THE MINIMUM NUMBER OF LINES.
THE MAXIMUM NUMBER OF THINGS.
As is entirely appropriate for a post -FAT age, Sean Griffiths and Sam Jacob, formerly of the British architecture studio, FAT, are going thin this semester.
Our project will focus on the characteristics of lines—a primary element of architectural creation,—and on the nature of things,—the stuff of life that inhabits architecture.
As in previous FAT studios, we will explore the role of drawing and representation in the formulation of critical architectural thinking, and the making of models and objects as both representations of architecture and as manifestations of architectural reality.
This investigation will develop at the beginning of the semester through a series of challenging drawing and making exercises that aim to equip each student with the materials, in both drawing technique and in three dimensional expression, that will form the basis of his or her individual design approach.
The studio will have a distinct minimalist flavor and will ask: what is the MINIMUM NUMBER OF LINES you need to make an architecture?
We will be undertaking a trip to London where, amongst other cultural delights, we will study the Capital’s latest cultural hot spot, Peckham.
Peckham is the opposite of minimalist. It’s full of stuff. It’s chaotic. It’s messy. It’s vibrant and its rough edges are in danger of being smoothed out by the forces of “regeneration.” Its economic engines are the often marginal commercial activities of locals and immigrants who, together with a thriving artistic community, have generated unique patterns of use and a scattergun streetscape.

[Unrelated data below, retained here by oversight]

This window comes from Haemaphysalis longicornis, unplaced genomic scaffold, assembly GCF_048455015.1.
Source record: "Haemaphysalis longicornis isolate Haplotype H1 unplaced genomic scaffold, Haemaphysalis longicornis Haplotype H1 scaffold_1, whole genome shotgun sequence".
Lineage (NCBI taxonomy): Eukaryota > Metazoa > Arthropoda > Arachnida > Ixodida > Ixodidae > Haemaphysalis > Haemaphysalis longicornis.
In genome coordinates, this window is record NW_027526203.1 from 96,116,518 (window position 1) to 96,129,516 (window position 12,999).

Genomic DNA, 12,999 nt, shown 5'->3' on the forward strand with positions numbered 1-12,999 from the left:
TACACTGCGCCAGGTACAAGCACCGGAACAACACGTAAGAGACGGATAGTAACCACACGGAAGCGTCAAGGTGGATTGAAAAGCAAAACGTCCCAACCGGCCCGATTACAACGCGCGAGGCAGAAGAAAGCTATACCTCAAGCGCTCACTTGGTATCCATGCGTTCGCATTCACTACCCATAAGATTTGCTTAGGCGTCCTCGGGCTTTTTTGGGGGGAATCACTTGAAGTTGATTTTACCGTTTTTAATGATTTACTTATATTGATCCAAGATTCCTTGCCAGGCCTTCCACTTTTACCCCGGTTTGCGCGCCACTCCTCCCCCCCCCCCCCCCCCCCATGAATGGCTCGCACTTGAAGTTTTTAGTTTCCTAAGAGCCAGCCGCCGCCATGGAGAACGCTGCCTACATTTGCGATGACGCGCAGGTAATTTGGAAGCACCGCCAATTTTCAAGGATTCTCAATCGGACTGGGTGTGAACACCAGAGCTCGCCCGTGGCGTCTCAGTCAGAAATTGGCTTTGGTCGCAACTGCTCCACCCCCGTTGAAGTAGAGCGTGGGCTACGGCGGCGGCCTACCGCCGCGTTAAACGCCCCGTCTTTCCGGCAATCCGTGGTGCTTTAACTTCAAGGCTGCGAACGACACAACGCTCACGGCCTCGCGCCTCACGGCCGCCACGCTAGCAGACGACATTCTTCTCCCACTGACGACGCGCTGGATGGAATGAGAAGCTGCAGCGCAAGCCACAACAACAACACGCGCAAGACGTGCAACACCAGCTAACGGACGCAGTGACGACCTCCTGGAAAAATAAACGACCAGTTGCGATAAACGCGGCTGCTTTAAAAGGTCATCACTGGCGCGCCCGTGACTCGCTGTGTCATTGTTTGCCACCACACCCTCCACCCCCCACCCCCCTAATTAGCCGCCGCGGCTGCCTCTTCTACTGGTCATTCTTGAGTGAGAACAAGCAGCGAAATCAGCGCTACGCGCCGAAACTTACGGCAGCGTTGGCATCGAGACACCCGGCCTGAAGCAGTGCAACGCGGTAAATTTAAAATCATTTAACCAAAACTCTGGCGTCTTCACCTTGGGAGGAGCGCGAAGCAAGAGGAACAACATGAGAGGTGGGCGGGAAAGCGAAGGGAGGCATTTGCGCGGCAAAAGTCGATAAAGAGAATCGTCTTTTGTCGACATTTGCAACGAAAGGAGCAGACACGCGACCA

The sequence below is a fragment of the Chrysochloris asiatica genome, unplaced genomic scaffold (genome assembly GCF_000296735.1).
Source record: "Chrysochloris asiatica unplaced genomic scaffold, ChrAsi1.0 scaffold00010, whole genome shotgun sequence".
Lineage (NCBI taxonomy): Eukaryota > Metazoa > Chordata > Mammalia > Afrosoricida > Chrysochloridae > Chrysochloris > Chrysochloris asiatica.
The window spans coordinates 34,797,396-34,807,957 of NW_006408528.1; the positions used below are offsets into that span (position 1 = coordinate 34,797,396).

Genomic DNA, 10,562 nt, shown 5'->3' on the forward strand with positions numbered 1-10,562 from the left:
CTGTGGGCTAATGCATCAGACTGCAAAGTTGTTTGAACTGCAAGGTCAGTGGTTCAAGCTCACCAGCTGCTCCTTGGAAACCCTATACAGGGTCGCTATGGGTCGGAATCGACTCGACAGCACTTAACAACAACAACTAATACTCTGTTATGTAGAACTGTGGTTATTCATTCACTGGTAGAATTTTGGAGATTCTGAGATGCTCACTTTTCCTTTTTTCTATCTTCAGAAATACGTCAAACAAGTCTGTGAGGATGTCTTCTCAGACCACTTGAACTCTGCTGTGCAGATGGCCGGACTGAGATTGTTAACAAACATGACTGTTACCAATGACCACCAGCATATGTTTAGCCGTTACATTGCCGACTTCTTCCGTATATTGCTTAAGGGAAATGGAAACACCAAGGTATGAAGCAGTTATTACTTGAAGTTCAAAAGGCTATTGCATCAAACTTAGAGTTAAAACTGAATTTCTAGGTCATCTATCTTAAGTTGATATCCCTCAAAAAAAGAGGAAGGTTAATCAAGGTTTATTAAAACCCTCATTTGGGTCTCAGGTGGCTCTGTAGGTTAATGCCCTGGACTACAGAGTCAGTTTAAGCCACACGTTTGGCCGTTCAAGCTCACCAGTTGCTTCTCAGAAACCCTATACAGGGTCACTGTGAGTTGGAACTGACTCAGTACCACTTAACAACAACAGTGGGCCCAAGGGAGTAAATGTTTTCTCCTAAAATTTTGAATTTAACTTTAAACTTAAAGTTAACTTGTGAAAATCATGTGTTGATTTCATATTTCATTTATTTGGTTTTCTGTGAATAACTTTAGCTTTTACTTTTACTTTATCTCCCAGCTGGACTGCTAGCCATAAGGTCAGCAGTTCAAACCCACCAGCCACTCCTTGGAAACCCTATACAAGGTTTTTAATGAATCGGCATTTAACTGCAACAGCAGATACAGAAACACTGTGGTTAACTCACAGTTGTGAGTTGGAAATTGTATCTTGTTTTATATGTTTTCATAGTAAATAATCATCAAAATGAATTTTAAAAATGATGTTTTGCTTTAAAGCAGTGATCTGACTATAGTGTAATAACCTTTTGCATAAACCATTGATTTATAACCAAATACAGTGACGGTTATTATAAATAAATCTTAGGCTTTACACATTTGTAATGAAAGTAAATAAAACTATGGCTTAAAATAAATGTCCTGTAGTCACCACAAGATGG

Peckham contains the MAXIMUM NUMBER OF THINGS.
Your project will be an investigation of how to accommodate the maximum number of things amongst the minimum number of lines. In doing so you will explore exactness in a terrain vague, the freedom of rules, the liberty of the grid, the richness of the void. It’s Richard Hamilton’s White Album to Peter Blake’s Sgt Pepper. Our motto will be Factory Record’s producer Martin Hannet’s infamous instruction to “play faster but slower.”
The projects programme will be a place of exchange—perhaps a market place, perhaps an educational institution, perhaps a business hub, perhaps a mash up of these things. It will be sited in London or in New Haven.
Prepare to be challenged and confused.
Prepare to work very hard.
Prepare to be sometimes happy and sometimes sad.
You will learn a lot and it will be fun.
Sean Griffiths & Sam Jacob.